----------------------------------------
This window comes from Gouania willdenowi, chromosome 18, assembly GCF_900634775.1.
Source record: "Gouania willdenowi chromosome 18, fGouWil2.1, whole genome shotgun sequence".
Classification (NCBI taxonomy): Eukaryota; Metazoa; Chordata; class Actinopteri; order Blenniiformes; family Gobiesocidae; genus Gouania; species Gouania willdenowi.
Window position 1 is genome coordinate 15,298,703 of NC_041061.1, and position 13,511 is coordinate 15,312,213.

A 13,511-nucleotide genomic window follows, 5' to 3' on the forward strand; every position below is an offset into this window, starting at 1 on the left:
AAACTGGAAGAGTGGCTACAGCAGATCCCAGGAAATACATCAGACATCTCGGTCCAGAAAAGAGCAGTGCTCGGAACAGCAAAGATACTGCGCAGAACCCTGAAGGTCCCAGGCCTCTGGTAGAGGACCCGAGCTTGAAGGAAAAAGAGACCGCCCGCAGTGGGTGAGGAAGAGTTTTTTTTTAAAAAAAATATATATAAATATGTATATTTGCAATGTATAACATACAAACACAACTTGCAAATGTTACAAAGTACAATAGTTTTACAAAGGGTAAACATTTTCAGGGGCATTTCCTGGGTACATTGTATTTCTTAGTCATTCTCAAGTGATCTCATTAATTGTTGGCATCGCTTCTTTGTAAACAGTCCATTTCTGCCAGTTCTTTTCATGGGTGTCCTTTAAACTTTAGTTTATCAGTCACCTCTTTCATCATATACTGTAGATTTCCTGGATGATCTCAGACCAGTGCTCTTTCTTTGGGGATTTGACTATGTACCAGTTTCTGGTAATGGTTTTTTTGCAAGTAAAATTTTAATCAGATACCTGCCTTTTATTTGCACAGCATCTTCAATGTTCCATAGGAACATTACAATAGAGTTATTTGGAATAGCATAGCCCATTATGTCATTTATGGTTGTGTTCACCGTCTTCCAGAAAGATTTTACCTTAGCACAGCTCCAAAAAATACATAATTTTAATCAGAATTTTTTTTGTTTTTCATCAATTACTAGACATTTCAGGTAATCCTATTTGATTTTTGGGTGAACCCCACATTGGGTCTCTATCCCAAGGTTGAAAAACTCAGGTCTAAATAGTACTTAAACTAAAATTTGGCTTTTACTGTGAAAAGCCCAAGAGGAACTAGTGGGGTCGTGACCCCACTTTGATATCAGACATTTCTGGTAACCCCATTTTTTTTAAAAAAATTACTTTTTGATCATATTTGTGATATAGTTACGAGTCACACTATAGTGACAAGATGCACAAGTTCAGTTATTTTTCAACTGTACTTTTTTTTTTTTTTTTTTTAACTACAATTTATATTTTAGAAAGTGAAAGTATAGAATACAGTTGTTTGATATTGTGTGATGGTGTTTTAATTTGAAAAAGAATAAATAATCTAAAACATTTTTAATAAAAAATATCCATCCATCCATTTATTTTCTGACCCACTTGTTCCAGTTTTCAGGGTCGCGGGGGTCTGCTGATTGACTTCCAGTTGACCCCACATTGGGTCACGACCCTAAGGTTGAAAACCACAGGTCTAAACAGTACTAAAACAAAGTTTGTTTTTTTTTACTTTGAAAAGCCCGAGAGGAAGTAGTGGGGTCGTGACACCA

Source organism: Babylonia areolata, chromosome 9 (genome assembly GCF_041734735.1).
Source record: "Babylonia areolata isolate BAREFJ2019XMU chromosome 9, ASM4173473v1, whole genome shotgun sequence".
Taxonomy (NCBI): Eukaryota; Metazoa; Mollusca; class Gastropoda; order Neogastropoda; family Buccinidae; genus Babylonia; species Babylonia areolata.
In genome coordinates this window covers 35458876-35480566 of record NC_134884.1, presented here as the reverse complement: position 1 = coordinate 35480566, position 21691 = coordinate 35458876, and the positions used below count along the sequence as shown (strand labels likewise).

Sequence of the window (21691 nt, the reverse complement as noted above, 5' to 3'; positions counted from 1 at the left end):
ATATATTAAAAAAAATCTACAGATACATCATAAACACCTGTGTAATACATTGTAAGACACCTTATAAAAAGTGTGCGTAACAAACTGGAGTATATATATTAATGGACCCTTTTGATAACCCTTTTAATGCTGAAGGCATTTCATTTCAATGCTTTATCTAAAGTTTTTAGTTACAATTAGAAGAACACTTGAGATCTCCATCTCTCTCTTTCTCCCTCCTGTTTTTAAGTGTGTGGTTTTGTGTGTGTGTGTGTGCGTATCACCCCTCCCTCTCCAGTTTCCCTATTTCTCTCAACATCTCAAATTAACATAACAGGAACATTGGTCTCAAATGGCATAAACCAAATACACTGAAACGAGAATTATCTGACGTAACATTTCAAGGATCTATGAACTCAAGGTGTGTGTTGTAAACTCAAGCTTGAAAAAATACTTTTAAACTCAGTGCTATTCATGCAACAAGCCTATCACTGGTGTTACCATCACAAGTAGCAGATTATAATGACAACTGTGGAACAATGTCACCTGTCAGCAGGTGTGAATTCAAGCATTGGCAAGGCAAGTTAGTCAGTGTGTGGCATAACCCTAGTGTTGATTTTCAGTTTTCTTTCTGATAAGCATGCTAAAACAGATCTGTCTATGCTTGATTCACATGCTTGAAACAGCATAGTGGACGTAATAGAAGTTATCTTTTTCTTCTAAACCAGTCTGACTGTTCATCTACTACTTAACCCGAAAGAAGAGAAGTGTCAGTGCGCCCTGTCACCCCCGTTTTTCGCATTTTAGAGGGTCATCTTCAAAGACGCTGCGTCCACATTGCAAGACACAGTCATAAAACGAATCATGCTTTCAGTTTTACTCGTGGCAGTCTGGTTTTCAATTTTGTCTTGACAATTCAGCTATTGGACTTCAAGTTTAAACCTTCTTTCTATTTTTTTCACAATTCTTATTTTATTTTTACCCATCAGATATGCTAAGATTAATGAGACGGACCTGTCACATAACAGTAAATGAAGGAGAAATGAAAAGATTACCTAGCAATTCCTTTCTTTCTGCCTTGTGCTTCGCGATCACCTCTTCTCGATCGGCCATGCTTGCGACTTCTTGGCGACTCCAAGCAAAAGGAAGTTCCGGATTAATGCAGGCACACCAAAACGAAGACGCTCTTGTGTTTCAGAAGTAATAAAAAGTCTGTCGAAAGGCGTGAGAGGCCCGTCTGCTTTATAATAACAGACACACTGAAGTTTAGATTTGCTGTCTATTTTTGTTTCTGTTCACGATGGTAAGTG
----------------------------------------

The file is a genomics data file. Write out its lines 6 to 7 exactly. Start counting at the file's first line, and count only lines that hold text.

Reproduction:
AAACTGGAAGAGTGGCTACAGCAGATCCCAGGAAATACATCAGACATCTCGGTCCAGAAAAGAGCAGTGCTCGGAACAGCAAAGATACTGCGCAGAACCCTGAAGGTCCCAGGCCTCTGGTAGAGGACCCGAGCTTGAAGGAAAAAGAGACCGCCCGCAGTGGGTGAGGAAGAGTTTTTTTTTAAAAAAAATATATATAAATATGTATATTTGCAATGTATAACATACAAACACAACTTGCAAATGTTACAAAGTACAATAGTTTTACAAAGGGTAAACATTTTCAGGGGCATTTCCTGGGTACATTGTATTTCTTAGTCATTCTCAAGTGATCTCATTAATTGTTGGCATCGCTTCTTTGTAAACAGTCCATTTCTGCCAGTTCTTTTCATGGGTGTCCTTTAAACTTTAGTTTATCAGTCACCTCTTTCATCATATACTGTAGATTTCCTGGATGATCTCAGACCAGTGCTCTTTCTTTGGGGATTTGACTATGTACCAGTTTCTGGTAATGGTTTTTTTGCAAGTAAAATTTTAATCAGATACCTGCCTTTTATTTGCACAGCATCTTCAATGTTCCATAGGAACATTACAATAGAGTTATTTGGAATAGCATAGCCCATTATGTCATTTATGGTTGTGTTCACCGTCTTCCAGAAAGATTTTACCTTAGCACAGCTCCAAAAAATACATAATTTTAATCAGAATTTTTTTTGTTTTTCATCAATTACTAGACATTTCAGGTAATCCTATTTGATTTTTGGGTGAACCCCACATTGGGTCTCTATCCCAAGGTTGAAAAACTCAGGTCTAAATAGTACTTAAACTAAAATTTGGCTTTTACTGTGAAAAGCCCAAGAGGAACTAGTGGGGTCGTGACCCCACTTTGATATCAGACATTTCTGGTAACCCCATTTTTTTTAAAAAAATTACTTTTTGATCATATTTGTGATATAGTTACGAGTCACACTATAGTGACAAGATGCACAAGTTCAGTTATTTTTCAACTGTACTTTTTTTTTTTTTTTTTTTAACTACAATTTATATTTTAGAAAGTGAAAGTATAGAATACAGTTGTTTGATATTGTGTGATGGTGTTTTAATTTGAAAAAGAATAAATAATCTAAAACATTTTTAATAAAAAATATCCATCCATCCATTTATTTTCTGACCCACTTGTTCCAGTTTTCAGGGTCGCGGGGGTCTGCTGATTGACTTCCAGTTGACCCCACATTGGGTCACGACCCTAAGGTTGAAAACCACAGGTCTAAACAGTACTAAAACAAAGTTTGTTTTTTTTTACTTTGAAAAGCCCGAGAGGAAGTAGTGGGGTCGTGACACCA

Source organism: Babylonia areolata, chromosome 9 (genome assembly GCF_041734735.1).